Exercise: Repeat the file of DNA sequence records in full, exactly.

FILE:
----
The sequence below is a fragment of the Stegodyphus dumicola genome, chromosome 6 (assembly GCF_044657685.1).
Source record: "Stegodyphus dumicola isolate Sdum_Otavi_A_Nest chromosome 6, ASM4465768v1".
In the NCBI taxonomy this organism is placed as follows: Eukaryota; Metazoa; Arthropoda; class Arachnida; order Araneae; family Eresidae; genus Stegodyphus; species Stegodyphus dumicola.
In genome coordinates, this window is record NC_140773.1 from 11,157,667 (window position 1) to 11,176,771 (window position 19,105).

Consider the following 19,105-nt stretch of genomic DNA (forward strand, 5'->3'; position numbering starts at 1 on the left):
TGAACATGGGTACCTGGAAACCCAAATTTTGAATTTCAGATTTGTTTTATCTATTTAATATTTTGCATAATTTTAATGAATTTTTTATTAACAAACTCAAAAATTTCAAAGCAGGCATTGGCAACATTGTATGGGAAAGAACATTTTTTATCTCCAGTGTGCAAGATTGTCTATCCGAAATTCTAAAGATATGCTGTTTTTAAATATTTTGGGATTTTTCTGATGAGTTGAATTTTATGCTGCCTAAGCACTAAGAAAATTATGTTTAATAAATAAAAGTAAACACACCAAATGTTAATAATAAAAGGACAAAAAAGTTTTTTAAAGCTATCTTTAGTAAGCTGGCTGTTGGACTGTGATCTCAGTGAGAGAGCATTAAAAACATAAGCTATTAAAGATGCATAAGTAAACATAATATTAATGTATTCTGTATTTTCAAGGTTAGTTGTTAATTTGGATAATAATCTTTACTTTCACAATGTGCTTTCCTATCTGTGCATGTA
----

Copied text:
The sequence below is a fragment of the Stegodyphus dumicola genome, chromosome 6 (assembly GCF_044657685.1).
Source record: "Stegodyphus dumicola isolate Sdum_Otavi_A_Nest chromosome 6, ASM4465768v1".
In the NCBI taxonomy this organism is placed as follows: Eukaryota; Metazoa; Arthropoda; class Arachnida; order Araneae; family Eresidae; genus Stegodyphus; species Stegodyphus dumicola.
In genome coordinates, this window is record NC_140773.1 from 11,157,667 (window position 1) to 11,176,771 (window position 19,105).

Consider the following 19,105-nt stretch of genomic DNA (forward strand, 5'->3'; position numbering starts at 1 on the left):
TGAACATGGGTACCTGGAAACCCAAATTTTGAATTTCAGATTTGTTTTATCTATTTAATATTTTGCATAATTTTAATGAATTTTTTATTAACAAACTCAAAAATTTCAAAGCAGGCATTGGCAACATTGTATGGGAAAGAACATTTTTTATCTCCAGTGTGCAAGATTGTCTATCCGAAATTCTAAAGATATGCTGTTTTTAAATATTTTGGGATTTTTCTGATGAGTTGAATTTTATGCTGCCTAAGCACTAAGAAAATTATGTTTAATAAATAAAAGTAAACACACCAAATGTTAATAATAAAAGGACAAAAAAGTTTTTTAAAGCTATCTTTAGTAAGCTGGCTGTTGGACTGTGATCTCAGTGAGAGAGCATTAAAAACATAAGCTATTAAAGATGCATAAGTAAACATAATATTAATGTATTCTGTATTTTCAAGGTTAGTTGTTAATTTGGATAATAATCTTTACTTTCACAATGTGCTTTCCTATCTGTGCATGTA